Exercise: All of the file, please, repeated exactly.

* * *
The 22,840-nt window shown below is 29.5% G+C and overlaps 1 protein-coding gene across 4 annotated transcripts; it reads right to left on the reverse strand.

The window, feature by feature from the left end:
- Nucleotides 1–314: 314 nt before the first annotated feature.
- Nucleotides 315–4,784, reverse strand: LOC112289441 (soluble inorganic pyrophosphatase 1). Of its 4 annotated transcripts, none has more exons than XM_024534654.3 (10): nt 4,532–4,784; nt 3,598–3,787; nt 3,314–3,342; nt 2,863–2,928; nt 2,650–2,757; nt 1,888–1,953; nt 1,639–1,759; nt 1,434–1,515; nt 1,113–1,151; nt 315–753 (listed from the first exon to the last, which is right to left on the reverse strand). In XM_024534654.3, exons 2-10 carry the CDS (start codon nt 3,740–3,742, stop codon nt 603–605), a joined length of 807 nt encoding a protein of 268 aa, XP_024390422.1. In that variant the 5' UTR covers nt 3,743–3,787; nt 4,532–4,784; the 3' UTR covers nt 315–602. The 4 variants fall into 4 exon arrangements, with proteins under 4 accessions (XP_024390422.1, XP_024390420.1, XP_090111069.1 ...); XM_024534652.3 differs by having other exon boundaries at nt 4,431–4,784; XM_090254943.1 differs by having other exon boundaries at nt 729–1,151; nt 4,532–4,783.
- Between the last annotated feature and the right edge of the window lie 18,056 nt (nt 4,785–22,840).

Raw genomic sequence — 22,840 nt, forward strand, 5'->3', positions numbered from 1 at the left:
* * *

The 22,840-nt window shown below is 29.5% G+C and overlaps 1 protein-coding gene across 4 annotated transcripts; it reads right to left on the reverse strand.

The window, feature by feature from the left end:
- Nucleotides 1–314: 314 nt before the first annotated feature.
- Nucleotides 315–4,784, reverse strand: LOC112289441 (soluble inorganic pyrophosphatase 1). Of its 4 annotated transcripts, none has more exons than XM_024534654.3 (10): nt 4,532–4,784; nt 3,598–3,787; nt 3,314–3,342; nt 2,863–2,928; nt 2,650–2,757; nt 1,888–1,953; nt 1,639–1,759; nt 1,434–1,515; nt 1,113–1,151; nt 315–753 (listed from the first exon to the last, which is right to left on the reverse strand). In XM_024534654.3, exons 2-10 carry the CDS (start codon nt 3,740–3,742, stop codon nt 603–605), a joined length of 807 nt encoding a protein of 268 aa, XP_024390422.1. In that variant the 5' UTR covers nt 3,743–3,787; nt 4,532–4,784; the 3' UTR covers nt 315–602. The 4 variants fall into 4 exon arrangements, with proteins under 4 accessions (XP_024390422.1, XP_024390420.1, XP_090111069.1 ...); XM_024534652.3 differs by having other exon boundaries at nt 4,431–4,784; XM_090254943.1 differs by having other exon boundaries at nt 729–1,151; nt 4,532–4,783.
- Between the last annotated feature and the right edge of the window lie 18,056 nt (nt 4,785–22,840).

Raw genomic sequence — 22,840 nt, forward strand, 5'->3', positions numbered from 1 at the left: